Wearing Luxury Brands Might Give the Wrong Impression
Imagine you are going on a job interview, and you are deciding whether to wear your new Rolex watch. You want to give off a good impression because this is the job of your dreams. You might assume (correctly) that wearing your Rolex watch will make you seem like someone of high status. However, will your interviewer think of you as a warm and friendly person? Will he or she want to give you a job? Our research suggests that you might want to think twice before wearing that watch.
Decades of research on luxury consumption has found many positive outcomes of using luxury brands, from wearing Rolex watches, to carrying Burberry handbags, to driving around in a Porsche. For example, researchers from the Netherlands found that people were more willing to complete a survey for researchers who wore a luxury shirt, donated more money to them, and thought they were more suitable for a job. Other research has found that wearing luxury brands can also help to land you a date. Marketing professors Jill Sundie, Vladas Griskevicius, and their colleagues found that women were more interested in dating men who owned an expensive Porsche instead of a more economical Honda Civic.
Based on these studies, you might think that showing off luxury products is always a good idea. Our research suggests that it isn’t.
In a series of four experiments, my co-author Derek Rucker and I explored whether wearing or being associated with luxury brands can cause people to view you as less warm. By warm, we mean someone who is friendly, kind, and trustworthy.
In one study, we had research participants view either a man in a Gucci t-shirt or a man with an identical piece of clothing but without the Gucci logo. We then asked participants to rate his status and his warmth. Not surprising, the man in the Gucci t-shirt was seen as higher status than the man in the plain t-shirt. However, the Gucci t-shirt man was also viewed as less warm.
But why does wearing luxury brands backfire? After all, the man could have worn the Gucci shirt because he thinks it’s a quality piece of clothing or because it was a gift from a friend. However, participants aren’t so keen to make this inference. Rather, we find that people tend to conclude that luxury consumers have strong impression management motives. In other words, people think that consumers wear and use luxury items specifically to show off and convince others they are well-off.
In the study I just described, people thought this man wore the Gucci t-shirt specifically because he wanted to show off. Because of this inference, they then viewed the Gucci man as less friendly. In a follow-up experiment, we found the same outcome. People viewed a woman with a Burberry purse as less warm than a woman wearing a non-branded purse. Again, this was because people believed she wore it specifically to show off.
A third study looked at whether luxury brands can also affect how other people behave toward those who use them. Does it matter that we think people who wear luxury brands are less warm? To examine this question, participants came into our behavioral lab thinking they were going to take part in a company simulation activity. As part of the task, they had to choose between profiles of applicants for a specific position within their company. To see whether luxury brands affected their choices, luxury brands were mentioned in one of the two profiles they read. For example, in the luxury profile, the applicant mentioned that her proudest moment was accepting an academic award, dressed in her new Armani blazer. In the other profile, no luxury brands were mentioned. This procedure allowed us to see if using luxury brands would help or hurt people’s chances of getting the job.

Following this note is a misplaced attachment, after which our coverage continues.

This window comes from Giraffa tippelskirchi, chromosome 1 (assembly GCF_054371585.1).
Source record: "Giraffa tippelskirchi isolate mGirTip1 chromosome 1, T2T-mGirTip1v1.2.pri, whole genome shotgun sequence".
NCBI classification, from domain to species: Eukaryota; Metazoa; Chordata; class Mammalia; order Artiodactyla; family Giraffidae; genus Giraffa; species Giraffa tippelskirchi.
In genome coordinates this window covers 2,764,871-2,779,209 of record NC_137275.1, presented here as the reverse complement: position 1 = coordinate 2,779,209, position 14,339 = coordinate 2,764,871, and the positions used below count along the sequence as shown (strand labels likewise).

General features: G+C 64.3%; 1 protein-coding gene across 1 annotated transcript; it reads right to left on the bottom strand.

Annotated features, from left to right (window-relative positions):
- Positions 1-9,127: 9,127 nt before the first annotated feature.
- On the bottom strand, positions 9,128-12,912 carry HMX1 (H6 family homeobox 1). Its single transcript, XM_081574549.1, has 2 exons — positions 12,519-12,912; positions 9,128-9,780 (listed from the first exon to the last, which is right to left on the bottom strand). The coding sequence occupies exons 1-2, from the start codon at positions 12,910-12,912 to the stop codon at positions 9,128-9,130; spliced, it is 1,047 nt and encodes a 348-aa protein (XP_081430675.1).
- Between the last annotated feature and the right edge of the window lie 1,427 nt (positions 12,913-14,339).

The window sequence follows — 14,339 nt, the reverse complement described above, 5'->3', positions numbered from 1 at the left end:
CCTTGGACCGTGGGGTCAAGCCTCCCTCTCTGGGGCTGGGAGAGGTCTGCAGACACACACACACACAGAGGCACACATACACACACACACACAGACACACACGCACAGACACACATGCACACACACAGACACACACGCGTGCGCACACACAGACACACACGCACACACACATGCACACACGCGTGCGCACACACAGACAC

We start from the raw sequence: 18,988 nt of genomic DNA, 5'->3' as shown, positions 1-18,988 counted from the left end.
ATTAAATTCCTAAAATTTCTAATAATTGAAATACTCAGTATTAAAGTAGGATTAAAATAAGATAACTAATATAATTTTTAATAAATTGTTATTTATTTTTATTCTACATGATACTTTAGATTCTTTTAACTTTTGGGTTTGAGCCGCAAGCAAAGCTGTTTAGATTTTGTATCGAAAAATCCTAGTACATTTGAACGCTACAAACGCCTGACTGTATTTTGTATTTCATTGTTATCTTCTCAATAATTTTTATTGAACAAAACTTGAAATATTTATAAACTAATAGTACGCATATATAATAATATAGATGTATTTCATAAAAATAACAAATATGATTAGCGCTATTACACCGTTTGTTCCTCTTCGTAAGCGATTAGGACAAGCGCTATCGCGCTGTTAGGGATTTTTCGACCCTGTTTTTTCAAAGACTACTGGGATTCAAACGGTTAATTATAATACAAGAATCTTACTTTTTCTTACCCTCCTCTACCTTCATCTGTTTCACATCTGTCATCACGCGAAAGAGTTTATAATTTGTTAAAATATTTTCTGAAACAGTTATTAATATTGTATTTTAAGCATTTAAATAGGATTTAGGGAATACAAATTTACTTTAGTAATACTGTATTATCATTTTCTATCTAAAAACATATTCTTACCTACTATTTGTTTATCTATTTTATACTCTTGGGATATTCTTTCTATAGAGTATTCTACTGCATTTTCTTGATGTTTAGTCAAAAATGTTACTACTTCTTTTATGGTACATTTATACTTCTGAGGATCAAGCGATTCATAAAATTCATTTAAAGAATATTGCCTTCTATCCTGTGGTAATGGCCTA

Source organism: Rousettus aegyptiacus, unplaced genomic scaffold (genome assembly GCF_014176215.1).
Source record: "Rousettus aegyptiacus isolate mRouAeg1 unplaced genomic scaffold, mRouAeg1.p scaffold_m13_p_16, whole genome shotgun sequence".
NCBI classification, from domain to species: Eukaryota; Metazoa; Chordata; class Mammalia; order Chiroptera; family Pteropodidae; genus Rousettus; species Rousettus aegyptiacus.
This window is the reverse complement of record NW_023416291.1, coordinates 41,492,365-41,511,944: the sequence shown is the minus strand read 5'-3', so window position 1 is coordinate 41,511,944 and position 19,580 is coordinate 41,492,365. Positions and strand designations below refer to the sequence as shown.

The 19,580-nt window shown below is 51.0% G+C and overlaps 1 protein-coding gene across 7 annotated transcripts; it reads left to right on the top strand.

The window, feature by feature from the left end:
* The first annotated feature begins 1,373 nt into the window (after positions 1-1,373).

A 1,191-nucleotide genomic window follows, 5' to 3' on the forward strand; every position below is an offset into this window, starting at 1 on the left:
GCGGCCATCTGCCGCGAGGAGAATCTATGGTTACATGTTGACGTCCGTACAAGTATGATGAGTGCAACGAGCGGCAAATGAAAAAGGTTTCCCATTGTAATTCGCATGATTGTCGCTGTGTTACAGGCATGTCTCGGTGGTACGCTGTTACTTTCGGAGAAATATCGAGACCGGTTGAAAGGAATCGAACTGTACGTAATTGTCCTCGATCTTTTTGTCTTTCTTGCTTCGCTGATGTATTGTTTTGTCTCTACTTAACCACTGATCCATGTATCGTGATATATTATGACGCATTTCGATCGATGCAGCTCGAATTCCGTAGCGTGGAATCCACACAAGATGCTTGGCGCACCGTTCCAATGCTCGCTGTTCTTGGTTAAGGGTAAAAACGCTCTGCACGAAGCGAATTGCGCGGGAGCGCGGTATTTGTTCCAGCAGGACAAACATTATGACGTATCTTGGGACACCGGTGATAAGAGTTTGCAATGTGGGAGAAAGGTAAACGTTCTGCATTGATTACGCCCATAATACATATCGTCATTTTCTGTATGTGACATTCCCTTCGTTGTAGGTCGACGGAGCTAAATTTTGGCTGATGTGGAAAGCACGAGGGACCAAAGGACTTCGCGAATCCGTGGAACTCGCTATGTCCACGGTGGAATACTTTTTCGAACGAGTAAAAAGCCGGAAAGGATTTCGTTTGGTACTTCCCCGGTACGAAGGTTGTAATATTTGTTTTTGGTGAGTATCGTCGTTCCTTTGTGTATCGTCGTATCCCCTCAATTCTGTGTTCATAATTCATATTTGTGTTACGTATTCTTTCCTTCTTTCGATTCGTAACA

When the task was described as a Corporate Publicist, we found what other researchers have found: wearing or using luxury brands increased one’s chances of getting the job. However, when the task was described as a Human Resources (HR) Coordinator, luxury did not confer the same benefits. In fact, when the position was for a HR Coordinator, participants chose the profile that did not mention luxury items more often than the luxury profile. In other words, wearing luxury items actually backfired when being warm mattered to the job at hand, as it does for people in Human Resources.
Although luxury is a powerful signal of status, it also sends messages about warmth. So when you dress for a job interview (or to make a friend or find a spouse), think carefully about all the messages you are sending. Being seen as high status can have benefits, but our work suggests that it also has costs.
For Further Reading:
Cannon, C., & Rucker, D. D. (2019). The dark side of luxury: Social costs of luxury consumption. Personality and Social Psychology Bulletin, 45(5), 767–779. https://doi.org/10.1177/0146167218796790
Nelissen, R. M. A., & Meijers, M. H. C. (2011). Social benefits of luxury brands as costly signals of wealth and status. Evolution & Human Behavior, 32, 343-355.
Sundie, J. M., Kenrick, D. T., Griskevicius, V., Tybur, J. M., Vohs, K. D., & Beal, D. J. (2011). Peacocks, Porsches, and Thorstein Veblen: Conspicuous consumption as a sexual signaling system. Journal of Personality and Social Psychology, 100(4), 664-680.
About the Authors
Christopher Cannon is a Ph.D. Candidate in Marketing at the Kellogg School of Management, Northwestern University. He studies how consumers’ motives influence luxury consumption, gift giving, and charitable giving.
Derek D. Rucker is the Sandy & Morton Goldman Professor of Entrepreneurial Studies in Marketing at the Kellogg School of Management, Northwestern University. His research focuses on the topics of social hierarchy, compensatory consumption, persuasion, and consumer behavior.